At 22 months post my top surgery, I visited the surgeon yesterday to ask whether he would fix the dog ears at the ends of my scars and two small “pouches” in the center of my chest. I called them my tobacco pouches.
My appointment was for 16:00 and I walked into the surgery fully convinced he was just going to have a look and tell me to make an appointment at a later date to do the actual reparation work.
When the nurse told me to take off my shirt and handed me the mosquito-sized gown, I was still calm and collected. We made small talk about the student unrest at universities. Then the surgeon walked in, greeted me by hand and said, “Ok, let’s fix you up.”
Huh? Straight away? My adrenaline levels shot through the stratosphere.
“Um, ok,” I meekly consented, thinking I might as well get it over and done with. If I had to return, my nerves might just not come to the party.
He started coloring in under my arms and on my chest, using a purple koki pen. Then I had to lie down. My heart was repeatedly setting new Olympic records for shot put into my throat and I swallowed hard. “Down, boy!” I mentally chastised it.
Out of the corner of my eye, I could see the doctor getting a humongous syringe ready. It was almost the size of the gadget my mom used for cake decorating.
“This will only be a sharp prick and it will burn a little,” he warned. Meh! Again I was reminded of my mom, this time of her pin cushion – and the pin cushion was me. He prodded repeatedly, swapping the empty first syringe for a second one, just as huge, on the third area.
“It’s not as bad as at the dentist,” I joked, lying through my clenched teeth, trying in vain to conjure a tropical island with exotic birds in my mind. All I saw was the ceiling of the room and the massive syringe…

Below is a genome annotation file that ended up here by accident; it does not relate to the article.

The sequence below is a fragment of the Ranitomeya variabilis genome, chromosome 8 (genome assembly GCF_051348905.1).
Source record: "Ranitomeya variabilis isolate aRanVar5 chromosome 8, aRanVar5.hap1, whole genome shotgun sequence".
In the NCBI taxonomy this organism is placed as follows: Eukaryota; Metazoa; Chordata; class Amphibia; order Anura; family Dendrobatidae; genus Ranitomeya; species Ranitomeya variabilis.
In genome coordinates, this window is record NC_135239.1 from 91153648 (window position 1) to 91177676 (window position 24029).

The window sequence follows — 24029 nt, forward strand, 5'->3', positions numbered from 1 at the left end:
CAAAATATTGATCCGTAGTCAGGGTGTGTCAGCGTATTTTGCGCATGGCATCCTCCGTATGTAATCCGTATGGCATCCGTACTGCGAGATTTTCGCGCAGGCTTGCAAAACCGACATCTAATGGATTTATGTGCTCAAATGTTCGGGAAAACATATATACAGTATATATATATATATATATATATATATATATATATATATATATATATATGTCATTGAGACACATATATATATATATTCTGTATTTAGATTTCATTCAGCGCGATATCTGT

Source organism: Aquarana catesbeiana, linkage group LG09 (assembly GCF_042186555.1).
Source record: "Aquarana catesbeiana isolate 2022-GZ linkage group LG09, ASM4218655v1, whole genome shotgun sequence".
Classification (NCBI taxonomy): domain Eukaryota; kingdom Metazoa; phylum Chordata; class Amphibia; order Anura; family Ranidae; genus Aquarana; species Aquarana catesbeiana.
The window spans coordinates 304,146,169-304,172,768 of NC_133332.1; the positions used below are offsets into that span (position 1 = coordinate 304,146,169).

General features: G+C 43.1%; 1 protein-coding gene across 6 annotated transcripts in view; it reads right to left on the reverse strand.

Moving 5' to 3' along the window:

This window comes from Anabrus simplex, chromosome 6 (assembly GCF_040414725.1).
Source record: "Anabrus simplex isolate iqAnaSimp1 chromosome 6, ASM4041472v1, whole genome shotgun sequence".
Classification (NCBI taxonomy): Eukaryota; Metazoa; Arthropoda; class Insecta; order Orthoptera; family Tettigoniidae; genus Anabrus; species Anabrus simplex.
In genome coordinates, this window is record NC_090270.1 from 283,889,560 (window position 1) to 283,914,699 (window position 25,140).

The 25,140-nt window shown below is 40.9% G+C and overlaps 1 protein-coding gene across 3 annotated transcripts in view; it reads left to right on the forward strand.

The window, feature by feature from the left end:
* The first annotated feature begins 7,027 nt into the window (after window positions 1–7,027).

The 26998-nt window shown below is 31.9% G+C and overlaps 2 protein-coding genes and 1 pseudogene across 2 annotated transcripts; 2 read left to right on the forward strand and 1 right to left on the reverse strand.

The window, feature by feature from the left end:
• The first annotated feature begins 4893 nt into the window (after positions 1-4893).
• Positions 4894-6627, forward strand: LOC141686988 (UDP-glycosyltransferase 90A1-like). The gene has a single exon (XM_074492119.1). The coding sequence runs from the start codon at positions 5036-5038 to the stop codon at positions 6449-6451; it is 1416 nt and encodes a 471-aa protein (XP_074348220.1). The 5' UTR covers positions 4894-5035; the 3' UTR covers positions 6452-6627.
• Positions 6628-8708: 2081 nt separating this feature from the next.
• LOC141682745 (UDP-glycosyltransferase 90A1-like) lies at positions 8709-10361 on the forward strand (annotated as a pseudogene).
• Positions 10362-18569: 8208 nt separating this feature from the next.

At last the anesthetic was pumped into the areas where he would cut. By this time my hands were playing a piano symphony of their own and I was grateful that I had to lie on them (why are the beds in operating theaters so bloody narrow?!).
The nurse smiled reassuringly at me and patted my shoulder. “You are doing fine!” She too was lying.
To take my mind off what was happening below my chin, she started telling the doctor about the student unrest I told her about. He asked me some questions about it and I croaked out answers – my vocal cords were quivering along with the rest of my body.
Soon we started chatting about other things – what surgical sutures were made of originally and how the material changed over the years. I learnt that an apocryphal explanation for the word Nylon is that it is a combination of New York and London: NY-Lon. He showed me how the needle was part of the suture. And I was still imagining surgeons threading the sutures through the eyes of needles…
Then the conversation diverged to cadavers and autopsies – right up my alley of interest in the macabre. We covered topics from grave robbers to the preservative of cadavers with formaldehyde. By then I had almost forgotten that I was being cut and sewed up and only felt an occasional tug as he tightened a stitch. I might as well have been a cadaver.
The nurse cleaned me up and dressed the wounds. The doctor said his goodbyes with a few last instructions and I could get dressed.
The bones in my legs had somehow dissolved during the past 40 minutes and I had to hold on to the bed not to topple over.
I walked out of the surgery with bandy legs, my hands still tremoring as if I had knocked back not only a few, but the whole barrel, feeling like a staggering Frankenstein’s Monster – but immensely relieved that it is over and done with!
Today I’m sore, but satisfyingly so.
* As always, Wikipedia provides a lot of information about the history and development of sutures and surgical needles.